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American consumers are encouraged to shop for health care but have little ability to do so effectively, and a new federal requirement isn’t expected to do much to change that.

Starting Jan. 1, hospitals had to post their list prices online. But the data is difficult to interpret and bears no direct correlation to what most consumers will be expected to pay.

Nevertheless, U.S. Health & Human Services Secretary Alex Azar characterized the posting and other changes as important steps toward putting patients in charge of their care and allowing them “to receive the quality and price information needed to drive competition and increase value.”

The list prices, also called chargemaster rates or sticker prices, are much higher than what patients are typically charged, because they don’t factor in health insurance or other discounts.

They’re also not user-friendly, with the lists of thousands including entries like “HC NEU SOF LVL 25 IMP HARDWARE” and “ELBOW COMP MIN 3V - LT.”

And as the nonprofit Kaiser Health News reported, “To figure out what, for example, a trip to the emergency room might cost, a patient would have to locate and piece together the price for each component of their visit — the particular blood tests, the particular medicines dispensed, the facility fee and the physician’s charge, and more.”

Dan Angel, vice president of revenue cycle at Penn State Health, which operates Hershey Medical Center, said the requirement is a step in the right direction, but summarized widespread concern across the industry.

“We feel that posting the charges really is not very useful to the health care consumer, and in some cases it can actually be confusing,” he said.

Better options

Hospital representatives say a better option is to call their institutions.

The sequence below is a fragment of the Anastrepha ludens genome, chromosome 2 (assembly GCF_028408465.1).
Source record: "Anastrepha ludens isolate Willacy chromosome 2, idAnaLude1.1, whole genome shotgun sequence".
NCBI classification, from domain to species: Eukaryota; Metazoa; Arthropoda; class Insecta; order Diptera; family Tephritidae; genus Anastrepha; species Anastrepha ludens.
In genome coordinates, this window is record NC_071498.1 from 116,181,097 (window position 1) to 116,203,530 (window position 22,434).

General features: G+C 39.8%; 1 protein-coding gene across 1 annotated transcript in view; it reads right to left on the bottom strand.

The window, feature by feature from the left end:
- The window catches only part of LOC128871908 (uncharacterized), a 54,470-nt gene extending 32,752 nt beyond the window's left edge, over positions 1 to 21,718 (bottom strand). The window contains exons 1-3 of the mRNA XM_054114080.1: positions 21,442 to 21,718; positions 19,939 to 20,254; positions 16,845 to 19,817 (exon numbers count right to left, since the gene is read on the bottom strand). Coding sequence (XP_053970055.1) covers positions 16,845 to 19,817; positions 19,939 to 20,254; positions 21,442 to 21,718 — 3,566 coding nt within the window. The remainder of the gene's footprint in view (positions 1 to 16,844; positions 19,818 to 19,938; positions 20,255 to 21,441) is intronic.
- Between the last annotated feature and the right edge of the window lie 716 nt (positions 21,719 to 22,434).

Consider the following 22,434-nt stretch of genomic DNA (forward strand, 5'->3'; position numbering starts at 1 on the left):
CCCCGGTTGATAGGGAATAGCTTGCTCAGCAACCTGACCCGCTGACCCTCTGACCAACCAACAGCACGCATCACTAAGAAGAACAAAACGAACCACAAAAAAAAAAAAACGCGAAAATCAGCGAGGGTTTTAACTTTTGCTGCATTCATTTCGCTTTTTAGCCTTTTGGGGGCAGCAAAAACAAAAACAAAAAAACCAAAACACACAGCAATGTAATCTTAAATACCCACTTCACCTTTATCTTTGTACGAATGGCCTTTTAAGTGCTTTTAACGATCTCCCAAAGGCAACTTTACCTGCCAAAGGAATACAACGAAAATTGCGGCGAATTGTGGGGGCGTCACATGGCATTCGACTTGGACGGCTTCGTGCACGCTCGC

Each system has an office set up to provide estimates of how much a procedure might cost a given consumer, after factoring in health insurance or other discounts.

Lancaster General Health reported fielding about 200 calls a month from people seeking cost information.

It also reported making about twice that many calls to patients — five to seven days before a scheduled procedure — who were expected to incur out-of-pocket costs, to make sure they knew what to expect and to offer financial counseling.

Lancaster General Health also has an online price estimator for common procedures, and it asks for insurance information.

Angel said Penn State Health is working to launch an online estimator in the coming months.

And, he said, in addition to providing estimates, the system’s financial counselors can help with other concerns, like helping uninsured patients get financial assistance or charity care.

All five local hospitals — including WellSpan Ephrata Community Hospital and UPMC Pinnacle Lancaster and Lititz — offer medically necessary care free to qualifying patients with family income below a certain percentage (200 to 300 percent, depending on hospital) of the federal poverty level.

Other considerations

Health insurers are another option for consumers seeking price information; many have some form of estimator designed to help members compare expected charges from different providers.

But, as Angel noted, deciding where to go for medical care isn’t just about price.

“There’s quality of care that the institution provides, location — charges obviously are just one piece,” he said.

There are several widely used hospital rankings, each calibrated differently. They include Medicare’s Hospital Compare site; U.S. News & World Report’s Best Hospitals list; and the Leapfrog Hospital Safety Grade.

Additionally, the independent state agency Pennsylvania Health Care Cost Containment Council issues many public reports a year on health care facilities and procedures.